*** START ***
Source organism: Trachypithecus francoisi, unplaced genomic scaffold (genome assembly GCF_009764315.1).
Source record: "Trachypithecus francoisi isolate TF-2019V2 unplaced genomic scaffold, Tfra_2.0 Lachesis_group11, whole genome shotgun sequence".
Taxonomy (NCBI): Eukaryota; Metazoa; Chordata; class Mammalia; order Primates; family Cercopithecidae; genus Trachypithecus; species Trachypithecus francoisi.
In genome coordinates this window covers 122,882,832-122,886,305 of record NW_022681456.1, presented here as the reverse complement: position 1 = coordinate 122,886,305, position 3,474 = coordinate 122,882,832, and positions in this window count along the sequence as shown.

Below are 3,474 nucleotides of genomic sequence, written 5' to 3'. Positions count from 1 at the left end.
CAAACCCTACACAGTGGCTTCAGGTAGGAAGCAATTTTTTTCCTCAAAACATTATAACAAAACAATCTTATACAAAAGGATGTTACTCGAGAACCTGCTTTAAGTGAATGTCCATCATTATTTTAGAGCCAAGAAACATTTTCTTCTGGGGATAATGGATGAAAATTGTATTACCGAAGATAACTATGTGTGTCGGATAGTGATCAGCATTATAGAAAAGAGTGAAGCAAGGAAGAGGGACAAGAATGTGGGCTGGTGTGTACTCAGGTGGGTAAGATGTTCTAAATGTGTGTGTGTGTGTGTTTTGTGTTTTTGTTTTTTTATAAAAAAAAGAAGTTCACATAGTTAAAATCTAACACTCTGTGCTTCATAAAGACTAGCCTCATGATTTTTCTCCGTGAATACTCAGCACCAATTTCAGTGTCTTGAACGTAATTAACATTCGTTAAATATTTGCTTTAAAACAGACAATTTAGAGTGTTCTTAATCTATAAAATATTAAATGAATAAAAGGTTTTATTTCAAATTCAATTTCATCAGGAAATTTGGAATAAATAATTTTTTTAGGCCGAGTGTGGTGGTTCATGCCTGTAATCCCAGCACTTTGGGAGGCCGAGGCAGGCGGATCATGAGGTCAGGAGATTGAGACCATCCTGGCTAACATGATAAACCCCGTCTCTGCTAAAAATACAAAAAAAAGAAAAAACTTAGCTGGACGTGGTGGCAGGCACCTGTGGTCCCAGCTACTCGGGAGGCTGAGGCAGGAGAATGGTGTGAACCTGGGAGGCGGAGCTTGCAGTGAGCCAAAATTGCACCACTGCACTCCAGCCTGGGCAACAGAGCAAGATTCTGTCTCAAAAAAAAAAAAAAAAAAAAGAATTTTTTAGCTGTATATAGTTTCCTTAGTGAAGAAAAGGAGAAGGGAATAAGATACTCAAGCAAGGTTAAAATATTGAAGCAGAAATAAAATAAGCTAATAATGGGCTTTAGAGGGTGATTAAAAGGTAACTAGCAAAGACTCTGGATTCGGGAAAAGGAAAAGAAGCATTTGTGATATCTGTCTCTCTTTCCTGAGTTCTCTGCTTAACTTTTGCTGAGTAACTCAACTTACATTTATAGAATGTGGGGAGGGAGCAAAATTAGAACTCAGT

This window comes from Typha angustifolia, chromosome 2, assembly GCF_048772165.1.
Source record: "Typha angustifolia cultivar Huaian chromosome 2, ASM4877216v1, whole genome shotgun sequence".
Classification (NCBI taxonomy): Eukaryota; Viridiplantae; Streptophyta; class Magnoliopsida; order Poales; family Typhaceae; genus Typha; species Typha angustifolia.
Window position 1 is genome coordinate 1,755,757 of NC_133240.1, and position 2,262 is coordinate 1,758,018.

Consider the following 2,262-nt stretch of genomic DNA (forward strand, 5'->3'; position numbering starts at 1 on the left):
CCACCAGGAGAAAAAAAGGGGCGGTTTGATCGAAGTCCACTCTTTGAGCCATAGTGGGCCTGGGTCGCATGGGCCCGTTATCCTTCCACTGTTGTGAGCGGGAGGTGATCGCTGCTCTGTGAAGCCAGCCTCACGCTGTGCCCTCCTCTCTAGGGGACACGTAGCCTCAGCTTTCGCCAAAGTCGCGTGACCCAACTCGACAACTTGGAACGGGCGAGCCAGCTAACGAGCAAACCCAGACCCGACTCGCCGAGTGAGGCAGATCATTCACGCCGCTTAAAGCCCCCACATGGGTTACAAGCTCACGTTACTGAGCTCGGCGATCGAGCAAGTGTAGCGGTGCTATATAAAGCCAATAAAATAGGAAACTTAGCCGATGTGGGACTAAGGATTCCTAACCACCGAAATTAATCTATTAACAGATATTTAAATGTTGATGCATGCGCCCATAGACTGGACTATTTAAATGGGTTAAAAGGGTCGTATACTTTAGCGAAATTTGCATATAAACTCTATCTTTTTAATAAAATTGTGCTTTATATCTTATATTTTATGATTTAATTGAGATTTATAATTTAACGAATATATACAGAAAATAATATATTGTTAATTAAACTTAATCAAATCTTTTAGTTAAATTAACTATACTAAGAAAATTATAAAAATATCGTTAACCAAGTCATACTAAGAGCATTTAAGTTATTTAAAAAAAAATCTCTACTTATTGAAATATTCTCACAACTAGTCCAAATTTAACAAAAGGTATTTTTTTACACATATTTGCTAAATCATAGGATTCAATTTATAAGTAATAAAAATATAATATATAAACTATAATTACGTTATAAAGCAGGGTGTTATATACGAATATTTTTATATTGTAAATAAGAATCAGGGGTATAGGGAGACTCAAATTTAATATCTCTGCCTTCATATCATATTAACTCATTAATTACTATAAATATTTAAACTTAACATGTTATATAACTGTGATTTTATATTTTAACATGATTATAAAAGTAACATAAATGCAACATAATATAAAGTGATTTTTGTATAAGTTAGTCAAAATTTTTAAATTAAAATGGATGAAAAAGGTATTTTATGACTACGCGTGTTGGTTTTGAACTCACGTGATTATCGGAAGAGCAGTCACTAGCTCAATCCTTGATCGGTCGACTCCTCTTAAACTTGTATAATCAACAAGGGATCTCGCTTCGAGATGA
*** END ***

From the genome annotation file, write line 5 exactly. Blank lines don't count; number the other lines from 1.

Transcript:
Below are 3,474 nucleotides of genomic sequence, written 5' to 3'. Positions count from 1 at the left end.